East African nations gathered at the Djibouti summit this week adopted a resolution, vowing to compel Sudan’s warring generals to the dialogue table in hopes of ending the devastating war.
Sudan’s deadly internal conflict has now displaced nearly 1.4 million people since two rival generals began fighting in April, according to estimates by the UN. As of May 23, at least 730 people had been killed and around 5,500 others injured in the violence, according to Sudan’s Federal Ministry of Health.
Leaders of the eight-member Intergovernmental Authority on Development (IGAD) met this week in Djibouti and pledged to use their diplomatic influence to bring Sudan’s opposing military leaders to negotiations.
Sudan dominated discussions at the 14th IGAD Heads of State summit, from opening speeches to final resolutions.
At the June 12 Djibouti summit, IGAD countries—aiming to end Sudan’s ruinous war—adopted a firm resolution urging the two Sudanese military leaders to abandon hostilities, come to the negotiating table in “good faith,” and work toward a lasting peace agreement.
The summit tasked four countries, including Ethiopia, with taking responsibility for finding a solution. The quartet of countries—Ethiopia, Kenya, South Sudan and Somalia—will bring representatives of the two warring parties to the negotiating table in Addis Ababa, Ethiopia by next week.
“There is a plan for the representatives to meet in Addis Ababa in 10 days,” the spokesperson of the Ministry of Foreign Affairs (MoFA), Meles Alem (Amb.), told journalists on June 15, 2023.
The decision was made during the assembly of the heads of states on Monday, which Meles called one of the most historic decisions. “Ethiopia has long been making efforts for Sudan’s peace,” Meles said.
Meles mentioned the negotiation role Ethiopia played for Sudan during the political turmoil in 2019, a year after Prime Minister Abiy Ahmed (PhD) took power. He took pride as he listed the number of times Ethiopia had been a base for peaceful negotiations of opposing parties in Sudan.
Better known as the Addis Ababa Accord of 1972, the last king of Ethiopia Haile Selassie I also mediated between the then Sudan government and Southern Sudan Liberation Movement.
“Even the former Prime Ministers Meles Zenawi and Hailemariam Desalegn had great roles in sustaining peace in Sudan,” the spokesperson said.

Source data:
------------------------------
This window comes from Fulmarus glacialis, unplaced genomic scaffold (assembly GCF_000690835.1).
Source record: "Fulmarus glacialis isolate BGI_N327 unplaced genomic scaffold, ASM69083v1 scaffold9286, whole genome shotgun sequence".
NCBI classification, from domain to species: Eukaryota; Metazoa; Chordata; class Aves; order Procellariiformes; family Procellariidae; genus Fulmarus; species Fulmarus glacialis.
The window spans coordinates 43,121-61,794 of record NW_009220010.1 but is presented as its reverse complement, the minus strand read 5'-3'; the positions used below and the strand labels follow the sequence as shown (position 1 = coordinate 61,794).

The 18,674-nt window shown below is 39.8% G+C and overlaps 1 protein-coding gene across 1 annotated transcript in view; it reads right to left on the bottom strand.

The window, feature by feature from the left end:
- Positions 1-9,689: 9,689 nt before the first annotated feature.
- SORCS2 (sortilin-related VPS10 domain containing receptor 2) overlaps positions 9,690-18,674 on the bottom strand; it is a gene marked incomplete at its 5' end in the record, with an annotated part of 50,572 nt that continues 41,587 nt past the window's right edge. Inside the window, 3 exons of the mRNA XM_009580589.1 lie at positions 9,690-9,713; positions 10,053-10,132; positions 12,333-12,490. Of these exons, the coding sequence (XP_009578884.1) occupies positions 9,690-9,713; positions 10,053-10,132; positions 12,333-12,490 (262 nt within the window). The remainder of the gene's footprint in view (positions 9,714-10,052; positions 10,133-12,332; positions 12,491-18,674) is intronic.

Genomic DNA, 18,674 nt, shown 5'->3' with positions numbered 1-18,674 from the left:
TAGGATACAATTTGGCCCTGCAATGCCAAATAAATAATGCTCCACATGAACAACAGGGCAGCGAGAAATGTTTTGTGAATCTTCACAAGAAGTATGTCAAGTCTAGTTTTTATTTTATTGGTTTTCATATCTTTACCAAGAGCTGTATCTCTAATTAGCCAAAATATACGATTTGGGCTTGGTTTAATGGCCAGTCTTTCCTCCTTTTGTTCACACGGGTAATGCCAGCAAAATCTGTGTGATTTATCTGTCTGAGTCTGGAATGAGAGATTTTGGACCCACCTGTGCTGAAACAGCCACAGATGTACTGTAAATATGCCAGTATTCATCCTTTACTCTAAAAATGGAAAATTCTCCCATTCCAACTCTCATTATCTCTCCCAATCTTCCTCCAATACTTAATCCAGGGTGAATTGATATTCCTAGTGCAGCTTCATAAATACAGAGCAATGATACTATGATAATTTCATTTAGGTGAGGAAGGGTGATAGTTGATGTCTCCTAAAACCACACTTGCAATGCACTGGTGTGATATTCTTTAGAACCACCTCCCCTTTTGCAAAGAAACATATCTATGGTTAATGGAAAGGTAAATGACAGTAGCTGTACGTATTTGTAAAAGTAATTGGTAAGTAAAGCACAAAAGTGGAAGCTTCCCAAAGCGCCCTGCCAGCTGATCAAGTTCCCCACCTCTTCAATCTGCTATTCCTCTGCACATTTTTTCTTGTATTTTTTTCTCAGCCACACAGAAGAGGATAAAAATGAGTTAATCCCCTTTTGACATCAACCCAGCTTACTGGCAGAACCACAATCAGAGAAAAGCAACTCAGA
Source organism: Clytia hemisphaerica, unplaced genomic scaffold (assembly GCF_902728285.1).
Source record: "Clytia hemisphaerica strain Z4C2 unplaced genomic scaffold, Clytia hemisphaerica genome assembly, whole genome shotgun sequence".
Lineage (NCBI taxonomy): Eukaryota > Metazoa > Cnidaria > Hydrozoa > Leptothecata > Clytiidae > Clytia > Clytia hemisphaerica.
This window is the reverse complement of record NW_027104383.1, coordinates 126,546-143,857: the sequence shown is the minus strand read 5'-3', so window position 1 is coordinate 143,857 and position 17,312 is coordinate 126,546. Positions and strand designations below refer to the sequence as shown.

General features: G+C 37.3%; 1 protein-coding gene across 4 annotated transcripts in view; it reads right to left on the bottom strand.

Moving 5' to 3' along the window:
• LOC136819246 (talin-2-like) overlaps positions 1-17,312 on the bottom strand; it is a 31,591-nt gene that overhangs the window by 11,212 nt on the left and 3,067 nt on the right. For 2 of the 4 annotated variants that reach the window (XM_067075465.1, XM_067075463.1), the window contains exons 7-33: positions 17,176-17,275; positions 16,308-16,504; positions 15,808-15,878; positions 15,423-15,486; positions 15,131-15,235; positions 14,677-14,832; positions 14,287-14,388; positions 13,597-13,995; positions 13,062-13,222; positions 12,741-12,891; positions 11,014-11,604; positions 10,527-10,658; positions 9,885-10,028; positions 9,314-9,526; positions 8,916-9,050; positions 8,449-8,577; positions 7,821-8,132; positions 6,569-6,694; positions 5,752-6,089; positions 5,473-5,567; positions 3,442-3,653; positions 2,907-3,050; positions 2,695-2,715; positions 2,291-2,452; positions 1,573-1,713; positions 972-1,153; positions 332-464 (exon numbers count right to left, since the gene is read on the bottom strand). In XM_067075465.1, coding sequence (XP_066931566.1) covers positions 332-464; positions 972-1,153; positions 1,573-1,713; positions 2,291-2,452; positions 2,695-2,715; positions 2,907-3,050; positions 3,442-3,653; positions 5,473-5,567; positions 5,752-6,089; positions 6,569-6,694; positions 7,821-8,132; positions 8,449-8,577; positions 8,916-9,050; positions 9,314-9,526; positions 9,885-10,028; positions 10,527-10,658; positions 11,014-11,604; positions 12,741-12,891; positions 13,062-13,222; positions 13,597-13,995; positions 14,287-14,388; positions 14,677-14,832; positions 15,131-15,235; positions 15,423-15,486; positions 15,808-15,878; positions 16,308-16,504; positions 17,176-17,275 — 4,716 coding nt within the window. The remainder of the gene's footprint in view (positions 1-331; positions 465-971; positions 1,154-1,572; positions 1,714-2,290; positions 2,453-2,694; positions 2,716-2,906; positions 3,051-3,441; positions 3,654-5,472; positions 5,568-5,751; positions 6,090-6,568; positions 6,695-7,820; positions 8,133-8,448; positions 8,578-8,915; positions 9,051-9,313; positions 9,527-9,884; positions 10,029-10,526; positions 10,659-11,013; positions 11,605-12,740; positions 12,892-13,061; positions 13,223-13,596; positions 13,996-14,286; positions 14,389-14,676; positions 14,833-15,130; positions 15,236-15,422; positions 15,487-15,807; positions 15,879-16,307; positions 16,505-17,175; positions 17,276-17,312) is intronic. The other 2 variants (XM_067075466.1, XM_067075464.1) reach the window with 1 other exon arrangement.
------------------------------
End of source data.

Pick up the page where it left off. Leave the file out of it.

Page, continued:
During a briefing after the summit, the President of Kenya, William Ruto (PhD), said that through the four countries Abdel Fattah al-Burhan (Gen.) and Mohamed Hamdan Dagalo (Gen.) “will meet face to face in the next 10 days.”
“This will be a face to face engagement so that we can speak to them directly on behalf of IGAD and with the view of stopping the war that is raging in Sudan,” Ruto said.
Saving civilian lives and rebuilding infrastructure shattered by war, as well as securing open access for aid, will top the agenda of IGAD-mediated negotiations, leaders hope.
The Kenyan President revealed plans for kickstarting inclusive Sudan talks among all sides within three weeks.
IGAD Executive Secretary and Ethiopia’s ex-Foreign Minister, Workneh Gebeyehu (PhD), urged the two warring sides to “give dialogue a chance” in his opening remarks during the summit.
“We urge the warring parties in Sudan not to allow war bring out the worst version of the best of us,” he said. “For a credible succession of hostilities, the violence and bloodshed must first stop.”
Workneh also expressed concern about refugees sheltering in Sudan, saying it had become one of the largest refugee-hosting nations in the world before the war broke out. The conflict brought “the twin prospects of double displacement of refugees and asylum seekers as well as increased challenges of food security.”
On June 15, the United Nations Office for the Coordination of Humanitarian Affairs (UNOCHA) released a situation report on the impacts of the internal conflict in Sudan on Ethiopia, disclosing that over 11,000 refugees and asylum seekers had fled to Ethiopia through the border town of Metema during the two months of conflict.